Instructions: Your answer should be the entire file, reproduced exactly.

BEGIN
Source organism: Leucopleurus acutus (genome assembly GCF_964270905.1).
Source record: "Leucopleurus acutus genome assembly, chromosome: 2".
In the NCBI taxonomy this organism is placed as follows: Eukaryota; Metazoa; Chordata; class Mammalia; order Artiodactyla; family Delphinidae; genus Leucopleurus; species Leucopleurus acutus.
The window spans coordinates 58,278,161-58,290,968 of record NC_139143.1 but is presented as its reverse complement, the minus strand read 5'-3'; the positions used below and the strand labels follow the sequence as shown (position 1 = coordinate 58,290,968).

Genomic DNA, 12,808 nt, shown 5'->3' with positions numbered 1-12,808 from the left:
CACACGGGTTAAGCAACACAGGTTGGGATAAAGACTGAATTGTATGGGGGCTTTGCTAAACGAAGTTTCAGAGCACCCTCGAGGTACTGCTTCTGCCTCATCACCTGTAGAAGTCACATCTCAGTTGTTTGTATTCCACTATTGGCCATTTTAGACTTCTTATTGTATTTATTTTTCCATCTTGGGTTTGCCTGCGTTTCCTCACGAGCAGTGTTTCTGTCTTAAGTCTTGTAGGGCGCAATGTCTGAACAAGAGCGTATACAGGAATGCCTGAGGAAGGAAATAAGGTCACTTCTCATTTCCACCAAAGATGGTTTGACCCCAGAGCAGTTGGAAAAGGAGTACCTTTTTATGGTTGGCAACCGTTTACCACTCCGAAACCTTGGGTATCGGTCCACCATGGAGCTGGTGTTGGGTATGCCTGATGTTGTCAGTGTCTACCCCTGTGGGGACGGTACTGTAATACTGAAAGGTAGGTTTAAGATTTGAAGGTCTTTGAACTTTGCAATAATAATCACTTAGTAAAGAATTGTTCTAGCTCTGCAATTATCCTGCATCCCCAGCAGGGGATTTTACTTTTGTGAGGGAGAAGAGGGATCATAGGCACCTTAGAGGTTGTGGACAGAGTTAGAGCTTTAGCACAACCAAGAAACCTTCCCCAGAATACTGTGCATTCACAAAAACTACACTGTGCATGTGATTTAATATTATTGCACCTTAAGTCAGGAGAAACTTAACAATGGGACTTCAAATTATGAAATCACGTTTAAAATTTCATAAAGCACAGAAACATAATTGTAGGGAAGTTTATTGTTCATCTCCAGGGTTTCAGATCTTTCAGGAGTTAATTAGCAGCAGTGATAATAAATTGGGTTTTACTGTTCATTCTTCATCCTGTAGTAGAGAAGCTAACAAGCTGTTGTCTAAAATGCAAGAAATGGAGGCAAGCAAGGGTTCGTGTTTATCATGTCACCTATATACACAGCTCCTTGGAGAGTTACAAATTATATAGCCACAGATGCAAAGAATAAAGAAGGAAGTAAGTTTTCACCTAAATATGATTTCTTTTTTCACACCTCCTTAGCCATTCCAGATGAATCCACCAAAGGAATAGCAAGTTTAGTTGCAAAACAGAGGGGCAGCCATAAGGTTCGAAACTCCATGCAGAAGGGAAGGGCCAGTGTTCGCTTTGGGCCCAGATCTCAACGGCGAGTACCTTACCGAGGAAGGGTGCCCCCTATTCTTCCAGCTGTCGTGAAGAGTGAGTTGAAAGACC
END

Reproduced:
Source organism: Leucopleurus acutus (genome assembly GCF_964270905.1).
Source record: "Leucopleurus acutus genome assembly, chromosome: 2".
In the NCBI taxonomy this organism is placed as follows: Eukaryota; Metazoa; Chordata; class Mammalia; order Artiodactyla; family Delphinidae; genus Leucopleurus; species Leucopleurus acutus.
The window spans coordinates 58,278,161-58,290,968 of record NC_139143.1 but is presented as its reverse complement, the minus strand read 5'-3'; the positions used below and the strand labels follow the sequence as shown (position 1 = coordinate 58,290,968).

Genomic DNA, 12,808 nt, shown 5'->3' with positions numbered 1-12,808 from the left:
CACACGGGTTAAGCAACACAGGTTGGGATAAAGACTGAATTGTATGGGGGCTTTGCTAAACGAAGTTTCAGAGCACCCTCGAGGTACTGCTTCTGCCTCATCACCTGTAGAAGTCACATCTCAGTTGTTTGTATTCCACTATTGGCCATTTTAGACTTCTTATTGTATTTATTTTTCCATCTTGGGTTTGCCTGCGTTTCCTCACGAGCAGTGTTTCTGTCTTAAGTCTTGTAGGGCGCAATGTCTGAACAAGAGCGTATACAGGAATGCCTGAGGAAGGAAATAAGGTCACTTCTCATTTCCACCAAAGATGGTTTGACCCCAGAGCAGTTGGAAAAGGAGTACCTTTTTATGGTTGGCAACCGTTTACCACTCCGAAACCTTGGGTATCGGTCCACCATGGAGCTGGTGTTGGGTATGCCTGATGTTGTCAGTGTCTACCCCTGTGGGGACGGTACTGTAATACTGAAAGGTAGGTTTAAGATTTGAAGGTCTTTGAACTTTGCAATAATAATCACTTAGTAAAGAATTGTTCTAGCTCTGCAATTATCCTGCATCCCCAGCAGGGGATTTTACTTTTGTGAGGGAGAAGAGGGATCATAGGCACCTTAGAGGTTGTGGACAGAGTTAGAGCTTTAGCACAACCAAGAAACCTTCCCCAGAATACTGTGCATTCACAAAAACTACACTGTGCATGTGATTTAATATTATTGCACCTTAAGTCAGGAGAAACTTAACAATGGGACTTCAAATTATGAAATCACGTTTAAAATTTCATAAAGCACAGAAACATAATTGTAGGGAAGTTTATTGTTCATCTCCAGGGTTTCAGATCTTTCAGGAGTTAATTAGCAGCAGTGATAATAAATTGGGTTTTACTGTTCATTCTTCATCCTGTAGTAGAGAAGCTAACAAGCTGTTGTCTAAAATGCAAGAAATGGAGGCAAGCAAGGGTTCGTGTTTATCATGTCACCTATATACACAGCTCCTTGGAGAGTTACAAATTATATAGCCACAGATGCAAAGAATAAAGAAGGAAGTAAGTTTTCACCTAAATATGATTTCTTTTTTCACACCTCCTTAGCCATTCCAGATGAATCCACCAAAGGAATAGCAAGTTTAGTTGCAAAACAGAGGGGCAGCCATAAGGTTCGAAACTCCATGCAGAAGGGAAGGGCCAGTGTTCGCTTTGGGCCCAGATCTCAACGGCGAGTACCTTACCGAGGAAGGGTGCCCCCTATTCTTCCAGCTGTCGTGAAGAGTGAGTTGAAAGACC